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immoral,” though I never could discover that she had more than skimmed the story from any of them. Cooper she found “pretty;” Miss Sedgwick, “pretty well, only her characters are such common sort of people.” Miss Fidler wrote her own poetry, so that she had ample employment for her time while with us in the woods. It was unfortunate that she could not walk out much on account of her shoes. She was obliged to make out with diluted inspiration. The nearest approach she usually made to the study of Nature, was to sit on the wood-pile, under a girdled tree, and there, with her gold pencil in hand, and her “eyne, grey as glas,” rolled upwards, poefy by the hour. Several people, and especially one marriageable lady of a certain age, felt afraid Miss Fidler was “kind o' crazy.” And, standing marvel of Montacute, no guest at morning or night ever found the fair Eloise ungloved. Think of it ! In the very wilds to be always like a cat in nutshells, alone useless where all are so busy I do not wonder our good neighbours thought the damsel a little touched. And then her shoes “Saint * Crispin Crispianus” never had so self-sacrificing a votary. No shoemaker this side of New-York could make a sole papery enough ; no tannery out of France could produce materials for this piece of exquisite feminine foppery. Eternal imprisonment within doors, except in the warmest and driest weather, was indeed somewhat of a price to pay, but it was ungrudged. The sofa and its footstool, finery and novels, would have made a delicious world for Miss Eloise Fidler,

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But, alas! “all this availeth me nothing,” has been ever the song of poor human nature. The mention of that unfortunate name includes the only real, personal, pungent distress which had as yet shaded the lot of my interesting heroine. Fidler . In the mortification adhering to so unpoetical, so unromantic, so inelegant a surname — a name irredeemable even by the highly classical elegance of the Eloise, or as the fair lady her. self pronounced it, “Elovees;” in this lay all her wo; and the grand study of her life had been to sink this hated cognomen in one more congenial to her taste. Perhaps this very anxiety had defeated itself; at any rate, here she was at I did not mean to touch on the ungrateful guess again, but at least at mateable years; neither married, nor particularly likely to be married.

Mrs. Rivers was the object of absolute envy to the pining Eloise. “Anna had been so fortunate,” she said; “Rivers was the sweetest name ! and Harley was such an elegant fellow !”

We thought poor Anna had been any thing but fortunate. She might better have been Fidler or Fiddlestring all her life than to have taken the name of aff indifferent and dissipated husband. But not so thought Miss Fidler. It was not long after the arrival of the elegant Eloise, that the Montacute Lyceum held its first meeting in Mr. Simeon Jenkins's shop, lighted by three candles, supported by candelabra of scooped potatoes; Mr. Jenkins himself sitting on the head of a barrel, as president. At first the debates of the institute were held with closed doors; but after the youthful or less practised speakers had tried their powers for a few evenings, the Lyceum was thrown open to the world every Tuesday evening, at six o'clock. The list of members was not very select as to age, character, or standing; and it soon included the entire gentility of the town, and some who scarce claimed rank else. where. The attendance of the ladies was particularly requested ; and the whole fair sex of Montacute made a point of showing occasionally the interest they undoubtedly felt in the gallant knights who tilted in this field of honour. But I must not be too diffuse — I was speaking of Miss Fidler. One evening — I hope that beginning prepares the reader for something highly interesting— one evening the question to be debated was the equally novel and striking one which regards the comparative mental capacity of the sexes; and as it was expected that some of the best speakers on both sides would be drawn out by the interesting nature of the subject, every body was anxious to attend. Among the rest was Miss Fidler, much to the surprise of her sister and myself, who had hitherto been so unfashionable as to deny ourselves this gratification. “What new whim possesses you, Eloise!” said Mrs. Rivers; “you who never go out in the day-time.” “Oh, just per passy le tong,” said the young lady, who was a great French scholar; and go she would and did. The debate was interesting to absolute breathlessness, both of speakers and hearers, and was gallantly decided in favour of the fair by a youthful member who occupied the barrel as president for the evening. He gave it as his decided opinion, that if the natural and so.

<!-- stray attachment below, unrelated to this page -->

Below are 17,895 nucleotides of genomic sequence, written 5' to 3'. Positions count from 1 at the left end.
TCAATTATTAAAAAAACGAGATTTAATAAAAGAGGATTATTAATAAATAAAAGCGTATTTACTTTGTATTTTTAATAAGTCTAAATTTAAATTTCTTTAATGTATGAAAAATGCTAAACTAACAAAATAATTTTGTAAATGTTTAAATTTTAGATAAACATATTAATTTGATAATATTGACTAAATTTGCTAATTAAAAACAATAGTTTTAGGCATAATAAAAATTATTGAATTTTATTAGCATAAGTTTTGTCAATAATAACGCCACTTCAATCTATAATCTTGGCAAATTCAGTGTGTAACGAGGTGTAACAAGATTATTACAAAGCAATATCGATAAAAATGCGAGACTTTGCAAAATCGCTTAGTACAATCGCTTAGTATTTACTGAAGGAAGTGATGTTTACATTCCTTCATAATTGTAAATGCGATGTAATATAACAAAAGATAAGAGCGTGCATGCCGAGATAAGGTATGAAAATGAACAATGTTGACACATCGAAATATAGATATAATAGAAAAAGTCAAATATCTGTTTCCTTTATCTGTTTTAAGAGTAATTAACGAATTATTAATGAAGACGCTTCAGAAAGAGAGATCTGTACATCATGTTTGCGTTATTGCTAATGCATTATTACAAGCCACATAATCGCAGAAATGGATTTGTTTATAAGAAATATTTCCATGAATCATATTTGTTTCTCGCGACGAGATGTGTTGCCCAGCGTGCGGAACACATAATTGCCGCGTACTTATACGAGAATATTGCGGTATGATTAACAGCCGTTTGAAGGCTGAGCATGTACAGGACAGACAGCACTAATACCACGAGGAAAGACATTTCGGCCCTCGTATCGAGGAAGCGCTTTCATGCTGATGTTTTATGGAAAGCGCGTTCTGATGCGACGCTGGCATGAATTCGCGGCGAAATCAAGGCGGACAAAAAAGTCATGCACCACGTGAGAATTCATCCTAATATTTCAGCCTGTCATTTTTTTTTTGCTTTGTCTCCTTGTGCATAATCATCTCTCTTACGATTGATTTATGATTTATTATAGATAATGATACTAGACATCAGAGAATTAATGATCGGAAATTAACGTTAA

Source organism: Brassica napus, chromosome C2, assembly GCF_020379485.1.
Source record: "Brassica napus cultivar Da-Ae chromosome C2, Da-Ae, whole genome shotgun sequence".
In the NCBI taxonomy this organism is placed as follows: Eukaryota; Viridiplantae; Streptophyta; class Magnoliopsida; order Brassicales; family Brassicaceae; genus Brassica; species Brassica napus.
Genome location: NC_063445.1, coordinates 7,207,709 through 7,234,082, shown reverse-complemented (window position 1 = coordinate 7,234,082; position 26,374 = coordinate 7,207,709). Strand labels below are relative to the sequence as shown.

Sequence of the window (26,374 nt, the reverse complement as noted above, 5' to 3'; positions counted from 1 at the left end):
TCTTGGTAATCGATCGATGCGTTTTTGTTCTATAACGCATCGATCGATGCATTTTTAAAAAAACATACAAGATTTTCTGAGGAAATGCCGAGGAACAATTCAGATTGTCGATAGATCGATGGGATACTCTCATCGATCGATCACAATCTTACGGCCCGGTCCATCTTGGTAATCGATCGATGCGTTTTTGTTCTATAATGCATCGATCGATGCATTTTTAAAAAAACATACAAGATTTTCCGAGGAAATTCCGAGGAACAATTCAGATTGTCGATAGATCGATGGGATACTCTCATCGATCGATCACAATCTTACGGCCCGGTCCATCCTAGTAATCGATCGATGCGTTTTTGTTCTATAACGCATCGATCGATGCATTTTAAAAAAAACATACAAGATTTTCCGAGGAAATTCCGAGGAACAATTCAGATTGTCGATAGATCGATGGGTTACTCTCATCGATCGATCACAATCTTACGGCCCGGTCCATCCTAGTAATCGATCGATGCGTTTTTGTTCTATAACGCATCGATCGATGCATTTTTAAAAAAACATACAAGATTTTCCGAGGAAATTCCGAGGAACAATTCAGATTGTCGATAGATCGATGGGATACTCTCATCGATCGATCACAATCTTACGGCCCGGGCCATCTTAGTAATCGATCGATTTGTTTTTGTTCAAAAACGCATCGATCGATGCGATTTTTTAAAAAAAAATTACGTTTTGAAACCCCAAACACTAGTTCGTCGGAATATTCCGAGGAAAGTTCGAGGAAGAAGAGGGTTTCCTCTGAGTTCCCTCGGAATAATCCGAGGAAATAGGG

cial disadvantages under which woman laboured and must ever continue to labour, could be removed ; if their education could be entirely different, and their position in society the reverse of what it is at present, they would be very nearly, if not quite, equal to the nobler sex, in all but strength of mind, in which very useful quality it was his opinion that man would still have the advantage, especially in those communities whose energies were developed by the aid of debating societies. This decision was hailed with acclamations, and as soon as the question for the ensuing debate,” which is the more useful animal the ox or the ass!” was announced, Miss Eloise Fidler returned home to rave of the elegant young man who sat on the barrel, whom she had decided to be one of “Nature's aristocracy,” and whom she had discovered to bear the splendid appellative of Dacre. “Edward Dacre,” said she, “for I heard the rude creature Jenkins call him Ed.” The next morning witnessed another departure from Miss Fidler's usual habits. She proposed a walk; and observed that she had never yet bought an article at the store, and really felt as if she ought to purchase something. Mrs. Rivers chancing to be somewhat occupied, Miss Fidler did me the honour of a call, as she could not think of walking without a chaperon. Behind the counter at Skinner's I saw for the first time a spruce clerk, a really well-looking young man, who made his very best bow to Miss Fidler, and served us with much assiduity. The young lady's purchases occupied some time, and I was obliged gently to hint home-affairs before she could decide between two pieces of muslin, which she declared to be so nearly alike, that it was almost impossible to say which was the best. When we were at length on our return, I was closely questioned as to my knowledge of “that gentleman,” and on my observing that he seemed to be a very decent young man, Miss Fidler warmly justified him from any such opinion, and after a glowing eulogium on his firm countenance, his elegant manners and his grace as a debater, concluded by informing me, as if to cap the climax, that his name was Edward Dacre. I had thought no more of the matter for some time, though I knew Mr. Dacre had become a frequent visitor at Mr. Rivers’, when Mrs. Rivers came to me one morning with a perplexed brow, and confided to me her sisterly fears that Eloise was about to make a fool of her. self, as she had done more than once before. “My father,” she said, “hoped in this remote corner of creation Eloise might forget her nonsense and act like other people; but I verily believe she is bent upon encouraging this low fellow, whose principal charm in her bewildered eyes is his name. “His name 1” said I, “pray explain;” for I had not then learned all the boundless absurdity of this new Cherubina's fancies.” “Edward Dacre 7" said my friend, “this is what enchants my sister, who is absolutely mad on the subject of her own homely appellation.” : “Oh, is that all ?” said I, “ send her to me, then ; and I engage to dismiss her cured.” And Miss Fidler came to spend the day. We talked of all novels without exception, and all poetry of all